Despite the drumbeat of fiscal austerity that lead to other significant social service cuts, the Illinois General Assembly last week actually passed a budget for next year with meaningful increases – yes, increases – in money for key state programs to help the homeless, and those in danger of becoming homeless.
The state did this through taking money from a trust fund reserved for affordable housing. In an ideal world for homeless service providers, money to fund their work would have come from general revenue funds.
But there was enough trust fund money – which comes from the real estate transfer tax – to transfer cash to homeless programs while keeping about $29 million in the fund, which will presumably go toward future affordable housing projects for low-income residents.
According to an analysis by Housing Action Illinois, total spending on homeless service budget line items will climb from $37.6 million in fiscal year 2012 to $43.9 million in fiscal year 2013, which begins July 1.
The spending includes:
* The Homeless Prevention Program, which gives people in danger of becoming homeless one-time cash assistance, more than doubled its funding from $1.5 million in the current fiscal year to $4 million in the next fiscal year.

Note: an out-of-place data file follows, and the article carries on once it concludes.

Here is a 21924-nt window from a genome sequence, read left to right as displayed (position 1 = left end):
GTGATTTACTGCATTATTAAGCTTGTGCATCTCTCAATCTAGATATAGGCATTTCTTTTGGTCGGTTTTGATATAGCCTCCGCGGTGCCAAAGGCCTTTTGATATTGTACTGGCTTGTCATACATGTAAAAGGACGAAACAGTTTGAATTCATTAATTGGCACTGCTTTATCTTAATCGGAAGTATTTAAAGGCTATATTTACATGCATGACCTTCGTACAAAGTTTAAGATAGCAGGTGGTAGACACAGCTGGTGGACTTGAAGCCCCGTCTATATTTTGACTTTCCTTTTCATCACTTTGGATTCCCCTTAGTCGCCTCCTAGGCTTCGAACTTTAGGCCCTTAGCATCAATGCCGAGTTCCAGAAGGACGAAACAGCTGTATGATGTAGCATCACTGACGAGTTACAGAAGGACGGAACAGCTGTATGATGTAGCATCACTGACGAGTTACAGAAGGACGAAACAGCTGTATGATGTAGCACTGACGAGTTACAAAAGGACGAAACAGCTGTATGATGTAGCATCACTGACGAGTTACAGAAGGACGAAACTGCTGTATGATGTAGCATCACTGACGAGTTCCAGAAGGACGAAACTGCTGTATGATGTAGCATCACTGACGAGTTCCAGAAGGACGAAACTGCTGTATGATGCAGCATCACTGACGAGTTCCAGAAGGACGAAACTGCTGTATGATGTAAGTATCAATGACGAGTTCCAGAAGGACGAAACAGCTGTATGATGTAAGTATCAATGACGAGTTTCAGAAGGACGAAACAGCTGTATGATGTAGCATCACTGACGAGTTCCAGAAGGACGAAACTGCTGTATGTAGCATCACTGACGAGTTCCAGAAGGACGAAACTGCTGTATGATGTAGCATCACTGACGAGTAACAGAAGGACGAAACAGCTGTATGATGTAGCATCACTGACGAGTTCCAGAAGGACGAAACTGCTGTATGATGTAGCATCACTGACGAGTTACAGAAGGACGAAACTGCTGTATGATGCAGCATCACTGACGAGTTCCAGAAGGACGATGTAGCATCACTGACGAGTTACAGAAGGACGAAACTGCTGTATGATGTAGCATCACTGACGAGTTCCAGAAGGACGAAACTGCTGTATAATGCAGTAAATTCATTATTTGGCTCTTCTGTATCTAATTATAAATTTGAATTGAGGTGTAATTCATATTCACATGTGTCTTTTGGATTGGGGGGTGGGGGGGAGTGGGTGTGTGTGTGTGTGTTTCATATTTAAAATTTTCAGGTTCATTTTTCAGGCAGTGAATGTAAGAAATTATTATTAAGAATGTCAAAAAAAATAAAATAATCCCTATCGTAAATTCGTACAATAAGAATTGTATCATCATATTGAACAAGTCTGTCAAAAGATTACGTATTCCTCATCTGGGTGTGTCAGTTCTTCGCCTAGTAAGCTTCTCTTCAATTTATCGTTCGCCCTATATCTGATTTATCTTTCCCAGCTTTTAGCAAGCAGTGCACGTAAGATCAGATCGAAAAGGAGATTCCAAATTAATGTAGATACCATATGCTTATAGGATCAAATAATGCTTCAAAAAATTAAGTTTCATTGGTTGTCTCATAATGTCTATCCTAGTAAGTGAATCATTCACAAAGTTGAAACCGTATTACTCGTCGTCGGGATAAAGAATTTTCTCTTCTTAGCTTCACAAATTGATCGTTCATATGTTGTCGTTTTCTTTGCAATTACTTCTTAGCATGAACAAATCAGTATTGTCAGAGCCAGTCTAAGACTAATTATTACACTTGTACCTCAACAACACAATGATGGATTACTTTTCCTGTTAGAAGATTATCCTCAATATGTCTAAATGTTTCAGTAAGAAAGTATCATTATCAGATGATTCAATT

* Money specifically targeted to homeless youth increased $900,000 to $4 million.
* Overall supportive housing services increased $3 million to $26.7 million. This is the main state program that assists residents in receiving permanent housing and access to mental health services, if needed.
* Some $9.1 million was kept in funding for emergency and transition housing from last fiscal year. As Progress Illinois reported, advocates directed their lobbying efforts this spring on opposing a $4.7 million – or 52 percent – cut proposed by the governor. The money goes to services like homeless shelters and emergency overnight services.
Advocates worked this spring with Springfield appropriators, such as State Rep. Sarah Feigenholtz (D-Chicago), chairperson of the House Human Services Appropriations Committee.
Julie Dworkin, policy director for the Chicago Coalition of the Homeless, says that her group was able to mobilize more homeless service supporters and lawmakers this year – perhaps because people were mobilized for a fight after experiencing a similar proposal from Quinn last year to cut emergency and transition housing.
Also, Chicago advocates spent more time last year at City Hall than at the Capitol Dome, rallying for a “Sweet Home Chicago” ordinance that would have set aside Tax Increment Finance money for affordable housing. A watered down version of the measure passed the city council last spring.
“With Sweet Home Chicago, we were not putting as many resources into our Springfield advocacy,” Dworkin says. “We were able to organize a lot more people this year.”